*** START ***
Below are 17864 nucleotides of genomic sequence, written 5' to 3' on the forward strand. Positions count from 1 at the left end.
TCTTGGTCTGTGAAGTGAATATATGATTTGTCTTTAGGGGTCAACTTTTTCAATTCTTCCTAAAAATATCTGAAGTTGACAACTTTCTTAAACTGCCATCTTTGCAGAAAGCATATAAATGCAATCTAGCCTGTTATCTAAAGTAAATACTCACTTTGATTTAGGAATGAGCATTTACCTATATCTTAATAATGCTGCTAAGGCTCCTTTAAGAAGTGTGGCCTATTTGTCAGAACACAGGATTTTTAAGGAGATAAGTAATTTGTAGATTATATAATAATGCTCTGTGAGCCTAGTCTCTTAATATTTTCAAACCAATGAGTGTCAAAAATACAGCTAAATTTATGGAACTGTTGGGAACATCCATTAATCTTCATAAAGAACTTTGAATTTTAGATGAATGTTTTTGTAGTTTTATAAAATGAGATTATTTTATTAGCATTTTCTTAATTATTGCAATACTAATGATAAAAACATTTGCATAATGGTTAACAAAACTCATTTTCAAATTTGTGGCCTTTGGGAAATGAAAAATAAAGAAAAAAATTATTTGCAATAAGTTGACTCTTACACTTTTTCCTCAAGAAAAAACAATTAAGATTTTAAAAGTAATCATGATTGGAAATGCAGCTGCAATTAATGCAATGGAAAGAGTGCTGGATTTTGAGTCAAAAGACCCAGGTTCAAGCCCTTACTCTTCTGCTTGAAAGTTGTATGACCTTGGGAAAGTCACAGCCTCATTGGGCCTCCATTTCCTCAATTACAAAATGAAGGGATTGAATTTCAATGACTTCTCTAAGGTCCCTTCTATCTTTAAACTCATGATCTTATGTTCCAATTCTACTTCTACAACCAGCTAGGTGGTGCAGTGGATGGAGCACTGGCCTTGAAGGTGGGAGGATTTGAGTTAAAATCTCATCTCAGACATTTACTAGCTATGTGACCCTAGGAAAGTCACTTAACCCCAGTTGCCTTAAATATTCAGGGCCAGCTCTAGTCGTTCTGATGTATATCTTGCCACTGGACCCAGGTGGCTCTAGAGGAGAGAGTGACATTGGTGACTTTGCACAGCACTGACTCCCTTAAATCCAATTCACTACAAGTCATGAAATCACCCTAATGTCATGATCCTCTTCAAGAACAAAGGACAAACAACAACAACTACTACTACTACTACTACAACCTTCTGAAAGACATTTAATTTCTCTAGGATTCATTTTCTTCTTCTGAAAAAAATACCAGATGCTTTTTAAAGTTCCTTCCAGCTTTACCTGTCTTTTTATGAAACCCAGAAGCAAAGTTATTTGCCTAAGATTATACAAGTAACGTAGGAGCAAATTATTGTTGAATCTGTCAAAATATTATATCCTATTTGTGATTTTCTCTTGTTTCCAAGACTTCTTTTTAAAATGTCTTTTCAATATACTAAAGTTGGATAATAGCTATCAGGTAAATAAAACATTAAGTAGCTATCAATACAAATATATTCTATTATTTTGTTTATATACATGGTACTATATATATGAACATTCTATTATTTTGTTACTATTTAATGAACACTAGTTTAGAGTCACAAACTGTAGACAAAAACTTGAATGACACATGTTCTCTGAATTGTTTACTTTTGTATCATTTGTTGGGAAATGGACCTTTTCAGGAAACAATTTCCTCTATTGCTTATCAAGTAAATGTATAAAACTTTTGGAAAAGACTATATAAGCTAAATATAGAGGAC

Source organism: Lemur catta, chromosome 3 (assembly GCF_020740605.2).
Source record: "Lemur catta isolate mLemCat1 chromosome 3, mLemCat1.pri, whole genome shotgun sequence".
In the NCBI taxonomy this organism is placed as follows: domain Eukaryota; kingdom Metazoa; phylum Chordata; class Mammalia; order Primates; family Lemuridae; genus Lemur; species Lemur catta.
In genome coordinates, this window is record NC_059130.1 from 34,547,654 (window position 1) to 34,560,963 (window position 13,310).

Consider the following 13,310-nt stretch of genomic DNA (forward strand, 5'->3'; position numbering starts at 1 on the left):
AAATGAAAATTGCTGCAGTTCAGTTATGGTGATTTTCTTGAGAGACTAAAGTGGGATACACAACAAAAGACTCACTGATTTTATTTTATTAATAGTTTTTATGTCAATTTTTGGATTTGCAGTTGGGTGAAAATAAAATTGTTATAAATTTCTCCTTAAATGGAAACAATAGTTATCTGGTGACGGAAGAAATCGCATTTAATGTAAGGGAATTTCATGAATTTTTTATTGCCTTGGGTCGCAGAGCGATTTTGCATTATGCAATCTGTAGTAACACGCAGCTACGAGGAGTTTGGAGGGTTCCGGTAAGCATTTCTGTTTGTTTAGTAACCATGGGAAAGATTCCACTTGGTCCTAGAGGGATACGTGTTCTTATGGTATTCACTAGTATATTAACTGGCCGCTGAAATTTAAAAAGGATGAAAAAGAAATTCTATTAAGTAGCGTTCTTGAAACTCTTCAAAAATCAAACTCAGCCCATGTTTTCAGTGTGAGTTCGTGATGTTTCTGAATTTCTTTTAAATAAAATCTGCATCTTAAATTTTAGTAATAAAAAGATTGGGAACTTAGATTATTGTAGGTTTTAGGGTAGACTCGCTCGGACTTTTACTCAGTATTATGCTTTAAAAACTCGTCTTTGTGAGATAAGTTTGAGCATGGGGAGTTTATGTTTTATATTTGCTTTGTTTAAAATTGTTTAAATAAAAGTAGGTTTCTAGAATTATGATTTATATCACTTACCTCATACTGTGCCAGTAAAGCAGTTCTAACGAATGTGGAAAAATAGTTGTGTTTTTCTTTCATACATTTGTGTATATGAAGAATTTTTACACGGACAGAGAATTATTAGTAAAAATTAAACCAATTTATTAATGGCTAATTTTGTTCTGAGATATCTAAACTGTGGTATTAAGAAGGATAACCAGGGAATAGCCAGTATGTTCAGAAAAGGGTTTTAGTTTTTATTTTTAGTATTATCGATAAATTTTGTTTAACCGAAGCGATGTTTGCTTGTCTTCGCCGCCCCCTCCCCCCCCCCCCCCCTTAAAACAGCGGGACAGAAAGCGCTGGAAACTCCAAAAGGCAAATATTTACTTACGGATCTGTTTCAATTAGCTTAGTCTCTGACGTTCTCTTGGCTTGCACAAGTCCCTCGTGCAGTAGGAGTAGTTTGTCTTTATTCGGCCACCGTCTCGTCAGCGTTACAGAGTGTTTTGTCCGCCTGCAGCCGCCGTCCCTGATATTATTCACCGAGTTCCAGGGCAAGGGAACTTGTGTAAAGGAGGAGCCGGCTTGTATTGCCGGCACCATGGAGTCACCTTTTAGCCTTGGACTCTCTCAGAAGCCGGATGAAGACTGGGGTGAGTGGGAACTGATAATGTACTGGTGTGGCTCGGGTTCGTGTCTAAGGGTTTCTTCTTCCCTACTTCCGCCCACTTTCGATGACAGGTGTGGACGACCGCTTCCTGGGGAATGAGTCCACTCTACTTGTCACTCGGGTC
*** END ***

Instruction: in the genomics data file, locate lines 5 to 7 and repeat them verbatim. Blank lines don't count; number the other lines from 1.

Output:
In the NCBI taxonomy this organism is placed as follows: domain Eukaryota; kingdom Metazoa; phylum Chordata; class Mammalia; order Primates; family Lemuridae; genus Lemur; species Lemur catta.
In genome coordinates, this window is record NC_059130.1 from 34,547,654 (window position 1) to 34,560,963 (window position 13,310).

Consider the following 13,310-nt stretch of genomic DNA (forward strand, 5'->3'; position numbering starts at 1 on the left):